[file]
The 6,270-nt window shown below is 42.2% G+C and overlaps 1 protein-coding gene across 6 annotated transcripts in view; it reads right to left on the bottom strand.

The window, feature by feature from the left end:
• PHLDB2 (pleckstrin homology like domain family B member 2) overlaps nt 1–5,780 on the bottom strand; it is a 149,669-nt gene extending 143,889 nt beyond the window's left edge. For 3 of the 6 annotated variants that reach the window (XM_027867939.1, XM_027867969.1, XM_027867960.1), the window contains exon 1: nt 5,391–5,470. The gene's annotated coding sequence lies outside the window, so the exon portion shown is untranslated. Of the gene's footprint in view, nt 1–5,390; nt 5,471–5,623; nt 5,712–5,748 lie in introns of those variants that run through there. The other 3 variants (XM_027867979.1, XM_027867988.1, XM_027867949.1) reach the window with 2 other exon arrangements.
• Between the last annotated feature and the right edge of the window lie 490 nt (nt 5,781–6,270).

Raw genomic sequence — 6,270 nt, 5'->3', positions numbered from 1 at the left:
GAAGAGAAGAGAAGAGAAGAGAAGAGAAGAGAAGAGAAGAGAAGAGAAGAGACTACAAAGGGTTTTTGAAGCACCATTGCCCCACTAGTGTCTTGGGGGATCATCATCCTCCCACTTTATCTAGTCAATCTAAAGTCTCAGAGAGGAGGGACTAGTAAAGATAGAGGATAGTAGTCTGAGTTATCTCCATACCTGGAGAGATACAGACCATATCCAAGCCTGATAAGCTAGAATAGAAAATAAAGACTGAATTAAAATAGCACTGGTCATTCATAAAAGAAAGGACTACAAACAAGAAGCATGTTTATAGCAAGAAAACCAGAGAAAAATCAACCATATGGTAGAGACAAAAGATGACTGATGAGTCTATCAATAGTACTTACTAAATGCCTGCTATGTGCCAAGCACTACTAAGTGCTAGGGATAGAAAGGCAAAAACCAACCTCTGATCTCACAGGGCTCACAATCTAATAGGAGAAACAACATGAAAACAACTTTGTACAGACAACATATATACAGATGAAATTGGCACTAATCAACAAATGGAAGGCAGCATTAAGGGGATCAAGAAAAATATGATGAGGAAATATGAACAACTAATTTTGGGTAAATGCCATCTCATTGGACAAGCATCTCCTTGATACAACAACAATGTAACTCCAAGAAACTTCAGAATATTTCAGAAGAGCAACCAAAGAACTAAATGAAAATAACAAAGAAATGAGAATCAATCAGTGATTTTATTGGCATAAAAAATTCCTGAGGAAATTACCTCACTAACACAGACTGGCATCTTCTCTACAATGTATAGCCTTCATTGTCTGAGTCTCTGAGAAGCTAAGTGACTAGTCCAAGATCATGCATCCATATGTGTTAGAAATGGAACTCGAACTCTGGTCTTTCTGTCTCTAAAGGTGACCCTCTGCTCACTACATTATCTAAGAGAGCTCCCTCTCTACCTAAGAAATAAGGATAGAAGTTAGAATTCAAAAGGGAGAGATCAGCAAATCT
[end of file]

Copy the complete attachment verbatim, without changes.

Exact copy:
The 6,270-nt window shown below is 42.2% G+C and overlaps 1 protein-coding gene across 6 annotated transcripts in view; it reads right to left on the bottom strand.

The window, feature by feature from the left end:
• PHLDB2 (pleckstrin homology like domain family B member 2) overlaps nt 1–5,780 on the bottom strand; it is a 149,669-nt gene extending 143,889 nt beyond the window's left edge. For 3 of the 6 annotated variants that reach the window (XM_027867939.1, XM_027867969.1, XM_027867960.1), the window contains exon 1: nt 5,391–5,470. The gene's annotated coding sequence lies outside the window, so the exon portion shown is untranslated. Of the gene's footprint in view, nt 1–5,390; nt 5,471–5,623; nt 5,712–5,748 lie in introns of those variants that run through there. The other 3 variants (XM_027867979.1, XM_027867988.1, XM_027867949.1) reach the window with 2 other exon arrangements.
• Between the last annotated feature and the right edge of the window lie 490 nt (nt 5,781–6,270).

Raw genomic sequence — 6,270 nt, 5'->3', positions numbered from 1 at the left:
GAAGAGAAGAGAAGAGAAGAGAAGAGAAGAGAAGAGAAGAGAAGAGAAGAGACTACAAAGGGTTTTTGAAGCACCATTGCCCCACTAGTGTCTTGGGGGATCATCATCCTCCCACTTTATCTAGTCAATCTAAAGTCTCAGAGAGGAGGGACTAGTAAAGATAGAGGATAGTAGTCTGAGTTATCTCCATACCTGGAGAGATACAGACCATATCCAAGCCTGATAAGCTAGAATAGAAAATAAAGACTGAATTAAAATAGCACTGGTCATTCATAAAAGAAAGGACTACAAACAAGAAGCATGTTTATAGCAAGAAAACCAGAGAAAAATCAACCATATGGTAGAGACAAAAGATGACTGATGAGTCTATCAATAGTACTTACTAAATGCCTGCTATGTGCCAAGCACTACTAAGTGCTAGGGATAGAAAGGCAAAAACCAACCTCTGATCTCACAGGGCTCACAATCTAATAGGAGAAACAACATGAAAACAACTTTGTACAGACAACATATATACAGATGAAATTGGCACTAATCAACAAATGGAAGGCAGCATTAAGGGGATCAAGAAAAATATGATGAGGAAATATGAACAACTAATTTTGGGTAAATGCCATCTCATTGGACAAGCATCTCCTTGATACAACAACAATGTAACTCCAAGAAACTTCAGAATATTTCAGAAGAGCAACCAAAGAACTAAATGAAAATAACAAAGAAATGAGAATCAATCAGTGATTTTATTGGCATAAAAAATTCCTGAGGAAATTACCTCACTAACACAGACTGGCATCTTCTCTACAATGTATAGCCTTCATTGTCTGAGTCTCTGAGAAGCTAAGTGACTAGTCCAAGATCATGCATCCATATGTGTTAGAAATGGAACTCGAACTCTGGTCTTTCTGTCTCTAAAGGTGACCCTCTGCTCACTACATTATCTAAGAGAGCTCCCTCTCTACCTAAGAAATAAGGATAGAAGTTAGAATTCAAAAGGGAGAGATCAGCAAATCT